Two countries and a continent: In remembrance of Stephen Ellis (1953-2015)
by Jos Damen (ASC Librarian)
Stephen Ellis had roots in two European countries, but he was fascinated by a much larger continent, Africa. The fascination started as early as 1971, when he was a teacher in Cameroon. The two countries were the UK and the Netherlands: born and raised in Britain, Stephen worked much of his professional life in The Netherlands where he lived with his Dutch partner Gerrie ter Haar. […] I hope that this bibliography makes all his works even more accessible to readers.
This volume, in the series Vitality of Indigenous Religions, edited by Graham Harvey, Afeosemime Adogame & Ines Talamantez, offers a significant contribution to the new and strongly emerging field of non-religion and secularity studies. That field that has mainly been developed in the last decade for secularising Europe and North America, but hardly yet for the rest of the world. Religion and Non-Religion among Australian Aboriginal Peoples is, therefore, a pioneering study. It draws on Australian 2011 Census statistics to ask whether the indigenous Australian population, like the wider Australian society, is becoming increasingly secularised or whether there are other explanations for the surprisingly high percentage of Aboriginal people in Australia who state that they have ‘no religion’. Contributors from a range of disciplines consider three central questions: How do Aboriginal Australians understand or interpret what Westerners have called ‘religion’? Do Aboriginal Australians distinguish being ‘religious’ from being ‘non-religious’? How have modernity and Christianity affected Indigenous understandings of ‘religion’? These questions re-focus Western-dominated concerns with the decline or revival of religion, by incorporating how Indigenous Australians have responded to modernity, how modernity has affected Indigenous peoples’ religious behaviours and perceptions, and how variations of response can be found in rural and urban contexts.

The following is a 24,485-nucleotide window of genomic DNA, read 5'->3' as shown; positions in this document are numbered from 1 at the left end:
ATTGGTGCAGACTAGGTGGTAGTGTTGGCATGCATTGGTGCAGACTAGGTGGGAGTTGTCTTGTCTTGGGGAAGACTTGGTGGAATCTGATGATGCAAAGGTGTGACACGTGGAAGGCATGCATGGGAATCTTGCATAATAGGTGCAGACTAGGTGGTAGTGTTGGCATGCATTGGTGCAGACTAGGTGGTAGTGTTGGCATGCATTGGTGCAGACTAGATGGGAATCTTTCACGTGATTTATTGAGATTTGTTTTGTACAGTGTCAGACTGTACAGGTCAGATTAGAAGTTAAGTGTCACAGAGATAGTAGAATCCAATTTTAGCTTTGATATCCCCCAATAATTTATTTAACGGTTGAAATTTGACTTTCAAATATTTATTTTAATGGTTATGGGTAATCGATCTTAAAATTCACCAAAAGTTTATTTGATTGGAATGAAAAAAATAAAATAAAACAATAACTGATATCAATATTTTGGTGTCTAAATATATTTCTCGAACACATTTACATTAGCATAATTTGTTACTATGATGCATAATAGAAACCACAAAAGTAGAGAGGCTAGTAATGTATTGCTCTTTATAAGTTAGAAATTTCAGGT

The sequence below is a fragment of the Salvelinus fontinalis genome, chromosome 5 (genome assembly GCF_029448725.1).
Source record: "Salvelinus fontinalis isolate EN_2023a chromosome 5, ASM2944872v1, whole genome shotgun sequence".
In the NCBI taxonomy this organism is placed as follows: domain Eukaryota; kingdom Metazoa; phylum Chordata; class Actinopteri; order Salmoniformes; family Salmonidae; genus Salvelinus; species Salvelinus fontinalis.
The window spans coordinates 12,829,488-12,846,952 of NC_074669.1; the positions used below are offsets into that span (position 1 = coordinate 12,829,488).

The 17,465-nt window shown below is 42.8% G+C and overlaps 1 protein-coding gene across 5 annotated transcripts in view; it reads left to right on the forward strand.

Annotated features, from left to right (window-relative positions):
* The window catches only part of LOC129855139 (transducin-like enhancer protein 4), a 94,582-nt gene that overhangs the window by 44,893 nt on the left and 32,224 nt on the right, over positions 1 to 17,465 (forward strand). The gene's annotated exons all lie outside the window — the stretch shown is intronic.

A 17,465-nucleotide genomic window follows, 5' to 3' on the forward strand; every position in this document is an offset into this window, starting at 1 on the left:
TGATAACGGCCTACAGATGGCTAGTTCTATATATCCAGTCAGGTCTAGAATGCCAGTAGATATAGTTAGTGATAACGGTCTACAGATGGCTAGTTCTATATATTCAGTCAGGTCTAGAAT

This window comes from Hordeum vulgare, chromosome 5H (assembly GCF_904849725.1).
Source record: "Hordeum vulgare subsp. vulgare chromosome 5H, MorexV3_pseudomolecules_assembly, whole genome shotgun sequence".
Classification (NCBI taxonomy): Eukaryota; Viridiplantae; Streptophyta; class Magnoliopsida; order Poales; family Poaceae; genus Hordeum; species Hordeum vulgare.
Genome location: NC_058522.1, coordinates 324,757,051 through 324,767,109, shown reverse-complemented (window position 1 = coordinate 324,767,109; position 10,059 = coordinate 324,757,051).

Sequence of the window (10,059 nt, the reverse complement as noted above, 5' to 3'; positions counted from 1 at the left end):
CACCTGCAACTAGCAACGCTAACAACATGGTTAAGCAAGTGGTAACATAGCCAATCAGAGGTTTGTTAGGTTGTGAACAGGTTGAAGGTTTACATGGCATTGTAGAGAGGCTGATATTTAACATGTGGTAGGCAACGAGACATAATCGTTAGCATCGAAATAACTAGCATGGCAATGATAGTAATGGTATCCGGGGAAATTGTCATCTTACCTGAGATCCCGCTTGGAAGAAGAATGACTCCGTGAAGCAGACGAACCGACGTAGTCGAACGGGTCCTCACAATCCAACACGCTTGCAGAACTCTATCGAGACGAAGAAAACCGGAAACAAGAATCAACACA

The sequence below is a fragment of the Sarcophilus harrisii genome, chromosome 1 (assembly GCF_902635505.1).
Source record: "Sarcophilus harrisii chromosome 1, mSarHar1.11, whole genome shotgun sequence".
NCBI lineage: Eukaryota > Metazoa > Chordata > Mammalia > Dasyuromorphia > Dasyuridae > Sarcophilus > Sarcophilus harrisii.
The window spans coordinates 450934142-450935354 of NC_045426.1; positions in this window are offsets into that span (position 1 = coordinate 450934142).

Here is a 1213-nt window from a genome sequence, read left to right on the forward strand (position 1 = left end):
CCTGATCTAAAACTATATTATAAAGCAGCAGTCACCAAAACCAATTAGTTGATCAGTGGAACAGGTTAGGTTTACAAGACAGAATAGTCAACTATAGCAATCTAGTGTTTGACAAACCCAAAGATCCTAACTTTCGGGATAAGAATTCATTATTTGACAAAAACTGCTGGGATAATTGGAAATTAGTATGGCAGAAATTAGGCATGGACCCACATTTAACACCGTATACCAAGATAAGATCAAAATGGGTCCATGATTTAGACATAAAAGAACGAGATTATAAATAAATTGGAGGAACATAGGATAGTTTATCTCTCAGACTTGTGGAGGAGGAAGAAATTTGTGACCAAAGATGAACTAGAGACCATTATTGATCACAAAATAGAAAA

The study of non-religion and secularity is as yet a virgin field in the study of the religions of Africa and its Diaspora. This volume on the rise of non-religion and secularity among indigenous peoples of Australia will likely serve as an eye-opener for students of the religions of Africa and its Diaspora
The personal website of Jan G. Platvoet is now online. It includes a wealth of resources related to the study of religion in Africa and elsewhere. Visit the site here: Jan Platvoet Website
Advaita Vedanta and Akan: Inquiry into an Indian and African Ethos (Indian Institute of Advanced Study, Shimla, 2015), by Veena Sharma, places the yet unexamined consonances and dissonances between two disparate world views – one Indian and the other African – under a comparative lens. It seeks to set up a cross-cultural dialogue even as it aims to understand the two on their own terms through their own epistemological constructs. Through an exploration of the concepts of God and the Human Person, it unravels the aspirational goals framed by each, the degrees of ultimate perfection sought by it and the contributions the two traditions make to human civilization.
The book foregrounds the fact that there are many ways of approaching fundamental questions regarding the human condition, each valid in its own historical and geographical context. It provides an insight into how each world view points to a different approach to the universe; to relations between the Divine and the world, and between humans and humans, leading to different types of social formations and related issues and having far reaching influence on their understanding of morality, ethics, justice, group cohesion and how they deal with defaulters. An understanding of those approaches can enable sharper insights and deeper reflections into the strong and weak points of one’s own particular tradition.
The field work shows that despite sustained and pervasive exposure to other belief systems – especially the colonial intervention – the two indigenous systems continue to deeply impact the mindsets of their followers.
In a global environment of increased social interactions the book seeks to showcase freshly negotiated relations that transcend traditional prejudices and biases.